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  1.    #1  
    Talk about calling something old new.

    Remember on our Treos when we held the home button down and showed us different apps that were "running in the background"??

    Big deal Apple. Call it whatever you want. Your reality distortion field is not working on this user... WebOS FTW!
  2. #2  
    Yeah, I said this a couple times in the longer post on the subject, but all this is is the same sort of multithreading that happened in Garnet.
  3. Stormbot's Avatar
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    #3  
    As much as we love Palm.... who cares? If a company has the ability to structure and manage multitasking in a very smart way like webOS and new 4.0 OS from iPhone... then does it matter who started it first? As long as its done in an intelligent way, I'm all for it. If i'ts done ridiculously like blackberry's storm... then we should be trashing them.
  4. #4  
    Quote Originally Posted by PreBot View Post
    As much as we love Palm.... who cares? If a company has the ability to structure and manage multitasking in a very smart way like webOS and new 4.0 OS from iPhone... then does it matter who started it first? As long as its done in an intelligent way, I'm all for it. If i'ts done ridiculously like blackberry's storm... then we should be trashing them.
    It only matters when you're saying something is new and better, when in fact it's old and limited.
  5. #5  
    From the keynote when introducing the multi-tasking feature...

    Quote Originally Posted by Steve Jobs
    Now we weren't the first to this party, but we're gonna be the best. Just like cut and paste.
    I'm not fanning the flames here (or at least not intentionally). I hate the culture of Apple as much as the next guy, but that does not sound like he claimed it was new. It seems like he thinks his product is best. A CEO who thinks his product is best, who knew?
  6. #6  
    Quote Originally Posted by RLovelett View Post
    From the keynote when introducing the multi-tasking feature...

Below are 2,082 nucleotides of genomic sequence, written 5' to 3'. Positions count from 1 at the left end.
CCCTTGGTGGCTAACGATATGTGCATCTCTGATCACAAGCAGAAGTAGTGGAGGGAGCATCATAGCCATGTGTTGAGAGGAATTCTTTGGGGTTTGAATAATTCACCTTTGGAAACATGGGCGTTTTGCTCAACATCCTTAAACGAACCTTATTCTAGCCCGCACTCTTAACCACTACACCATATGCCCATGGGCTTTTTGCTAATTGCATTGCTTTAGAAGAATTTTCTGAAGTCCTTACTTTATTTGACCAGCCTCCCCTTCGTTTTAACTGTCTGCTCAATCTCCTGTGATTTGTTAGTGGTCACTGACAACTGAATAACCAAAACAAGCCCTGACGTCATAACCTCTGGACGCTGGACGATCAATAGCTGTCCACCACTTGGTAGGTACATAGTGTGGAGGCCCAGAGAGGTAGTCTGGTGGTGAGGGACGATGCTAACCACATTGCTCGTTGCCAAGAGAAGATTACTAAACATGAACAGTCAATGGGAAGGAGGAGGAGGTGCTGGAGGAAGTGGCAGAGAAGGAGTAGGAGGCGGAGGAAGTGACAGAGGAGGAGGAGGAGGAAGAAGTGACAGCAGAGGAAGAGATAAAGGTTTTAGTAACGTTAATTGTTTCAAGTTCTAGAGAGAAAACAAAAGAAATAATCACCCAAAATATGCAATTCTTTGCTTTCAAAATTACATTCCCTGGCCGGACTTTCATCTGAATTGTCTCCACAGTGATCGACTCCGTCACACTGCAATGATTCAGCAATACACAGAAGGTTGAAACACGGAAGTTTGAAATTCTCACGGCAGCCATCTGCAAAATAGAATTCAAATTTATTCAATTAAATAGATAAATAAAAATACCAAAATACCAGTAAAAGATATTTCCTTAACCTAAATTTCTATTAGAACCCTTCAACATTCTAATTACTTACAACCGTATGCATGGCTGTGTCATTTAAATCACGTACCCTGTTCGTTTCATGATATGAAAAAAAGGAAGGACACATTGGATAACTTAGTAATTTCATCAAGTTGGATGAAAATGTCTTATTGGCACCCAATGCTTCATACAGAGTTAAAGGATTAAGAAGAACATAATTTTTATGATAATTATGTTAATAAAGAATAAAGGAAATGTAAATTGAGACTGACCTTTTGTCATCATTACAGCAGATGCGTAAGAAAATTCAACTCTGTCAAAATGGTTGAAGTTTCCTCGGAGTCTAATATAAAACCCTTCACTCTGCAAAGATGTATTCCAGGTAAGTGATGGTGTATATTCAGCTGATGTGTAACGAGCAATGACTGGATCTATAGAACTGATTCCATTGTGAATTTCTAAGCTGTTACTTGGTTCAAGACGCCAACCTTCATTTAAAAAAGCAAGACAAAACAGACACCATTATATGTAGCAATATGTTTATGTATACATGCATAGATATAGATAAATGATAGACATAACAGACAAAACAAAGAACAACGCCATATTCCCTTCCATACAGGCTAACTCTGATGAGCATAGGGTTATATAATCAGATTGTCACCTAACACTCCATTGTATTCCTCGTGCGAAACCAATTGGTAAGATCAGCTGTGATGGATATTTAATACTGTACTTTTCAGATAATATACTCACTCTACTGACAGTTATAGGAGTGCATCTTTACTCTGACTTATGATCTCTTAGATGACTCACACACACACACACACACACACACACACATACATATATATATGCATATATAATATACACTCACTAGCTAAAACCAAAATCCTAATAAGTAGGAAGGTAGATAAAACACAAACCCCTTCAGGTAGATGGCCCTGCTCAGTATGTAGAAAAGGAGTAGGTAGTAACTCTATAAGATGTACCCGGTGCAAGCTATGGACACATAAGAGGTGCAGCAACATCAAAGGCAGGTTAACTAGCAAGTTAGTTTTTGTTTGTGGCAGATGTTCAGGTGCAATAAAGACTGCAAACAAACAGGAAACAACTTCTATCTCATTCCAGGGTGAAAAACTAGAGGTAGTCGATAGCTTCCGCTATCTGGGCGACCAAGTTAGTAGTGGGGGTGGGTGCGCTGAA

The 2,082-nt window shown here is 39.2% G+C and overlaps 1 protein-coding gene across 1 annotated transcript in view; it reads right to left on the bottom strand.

I'm not fanning the flames here (or at least not intentionally). I hate the culture of Apple as much as the next guy, but that does not sound like he claimed it was new. It seems like he thinks his product is best. A CEO who thinks his product is best, who knew?
    Well that's a given, of course. Look at Colligan's remarks about the iPhone and the Pre's price for that.

    The big thing is that it's completely cyclical. I mean, I remember back when comparing my Treo 600 to Windows Mobile, I'd say the same thing that Steve Jobs said, that a task manager would be completely unnecessary, that I had all the multitasking I needed with that model, etc. As time went on, it became more and more evident how limited that was, and I did end up switching to WM for a short while before my Pre.

    It's just funny how many users such as myself who had that years ago were clamoring for more, how we wanted true multitasking, and now Apple's returning to the same method and many are saying it's good enough.

    I personally think it's too limited, especially after using webOS. I suspect for the majority of the iPhone users, it'll be good enough for a while.
  7. #7  
    I agree with you jhoff. Everything old will become new again.

    One of my co-workers and I were discussing it (he owns a Droid and I had a launch day Pre and now own a Pre+) and basically our feeling is that the "average" consumer out there is going to look at this and say good enough and move on. The iPhone faithful who have always claimed multi-tasking was superfluous will now shout how this is the killer iPhone feature. Branding is something Apple is good at and I doubt many would intelligently counter argue that point. Some will want more, and for those webOS will offer a bill of goods that is greater than the 6 services offered by the iPhone OS 4 psuedo-multitasking.

    My opinion of why the webOS model is superior is that it gives the user control of "task management" in an intuitive and non-task management way. i.e. You are managing the OS tasks without realizing it. And still allows the developer to use all services he/she wants to achieve the task of their application.

    I also think this quote from the Q&A is very telling as to the type of multi-tasking they are selling in iPhone OS 4 (emphasis mine):

    Quote Originally Posted by Scott Forstall and Steve Jobs
    Q: How do you close applications when multitasking? A: (Scott) You don't have to. The user just uses things and doesn't ever have to worry about it. (Steve) It's like we said on the iPad, if you see a stylus, they blew it. In multitasking, if you see a task manager... they blew it. Users shouldn't ever have to think about it.
  8. #8  
    Quote Originally Posted by bulls96 View Post

    Remember on our Treos when we held the home button down and showed us different apps that were "running in the background"??
    Err, no. Holding down the Home Button just showed you a list of the previous 8 apps you had run, they were not running in the background
    Thought of the day :
    No sense being pessimistic, it probably wouldn't work anyway
  9. #9  
    Quote Originally Posted by ChasT View Post
    Err, no. Holding down the Home Button just showed you a list of the previous 8 apps you had run, they were not running in the background
    These apps aren't running in the background either. They make specific calls to system services to allow a small portion of their functions to work in the background. Think PocketTunes, for example.

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